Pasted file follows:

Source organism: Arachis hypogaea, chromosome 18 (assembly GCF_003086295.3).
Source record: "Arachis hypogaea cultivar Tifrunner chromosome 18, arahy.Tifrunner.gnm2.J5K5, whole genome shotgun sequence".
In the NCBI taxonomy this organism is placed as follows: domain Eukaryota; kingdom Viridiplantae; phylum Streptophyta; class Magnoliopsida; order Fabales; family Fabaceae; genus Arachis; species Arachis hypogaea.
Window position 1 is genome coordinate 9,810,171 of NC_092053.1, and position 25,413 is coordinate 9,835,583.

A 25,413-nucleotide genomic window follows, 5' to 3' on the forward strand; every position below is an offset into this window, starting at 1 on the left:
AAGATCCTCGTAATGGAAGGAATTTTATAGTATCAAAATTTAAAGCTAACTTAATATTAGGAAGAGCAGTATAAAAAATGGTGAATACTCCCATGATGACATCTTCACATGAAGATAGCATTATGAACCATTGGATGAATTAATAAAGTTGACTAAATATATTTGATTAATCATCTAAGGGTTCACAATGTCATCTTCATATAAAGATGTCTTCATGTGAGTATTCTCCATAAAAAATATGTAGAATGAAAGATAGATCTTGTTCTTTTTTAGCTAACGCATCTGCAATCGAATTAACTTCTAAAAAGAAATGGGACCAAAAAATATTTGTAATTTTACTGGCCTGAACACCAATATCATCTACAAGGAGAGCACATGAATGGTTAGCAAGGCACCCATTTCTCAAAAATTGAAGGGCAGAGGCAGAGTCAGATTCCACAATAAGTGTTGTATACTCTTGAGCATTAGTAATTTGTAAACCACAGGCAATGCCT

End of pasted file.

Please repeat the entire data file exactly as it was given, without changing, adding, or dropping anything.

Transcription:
Source organism: Arachis hypogaea, chromosome 18 (assembly GCF_003086295.3).
Source record: "Arachis hypogaea cultivar Tifrunner chromosome 18, arahy.Tifrunner.gnm2.J5K5, whole genome shotgun sequence".
In the NCBI taxonomy this organism is placed as follows: domain Eukaryota; kingdom Viridiplantae; phylum Streptophyta; class Magnoliopsida; order Fabales; family Fabaceae; genus Arachis; species Arachis hypogaea.
Window position 1 is genome coordinate 9,810,171 of NC_092053.1, and position 25,413 is coordinate 9,835,583.

A 25,413-nucleotide genomic window follows, 5' to 3' on the forward strand; every position below is an offset into this window, starting at 1 on the left:
AAGATCCTCGTAATGGAAGGAATTTTATAGTATCAAAATTTAAAGCTAACTTAATATTAGGAAGAGCAGTATAAAAAATGGTGAATACTCCCATGATGACATCTTCACATGAAGATAGCATTATGAACCATTGGATGAATTAATAAAGTTGACTAAATATATTTGATTAATCATCTAAGGGTTCACAATGTCATCTTCATATAAAGATGTCTTCATGTGAGTATTCTCCATAAAAAATATGTAGAATGAAAGATAGATCTTGTTCTTTTTTAGCTAACGCATCTGCAATCGAATTAACTTCTAAAAAGAAATGGGACCAAAAAATATTTGTAATTTTACTGGCCTGAACACCAATATCATCTACAAGGAGAGCACATGAATGGTTAGCAAGGCACCCATTTCTCAAAAATTGAAGGGCAGAGGCAGAGTCAGATTCCACAATAAGTGTTGTATACTCTTGAGCATTAGTAATTTGTAAACCACAGGCAATGCCT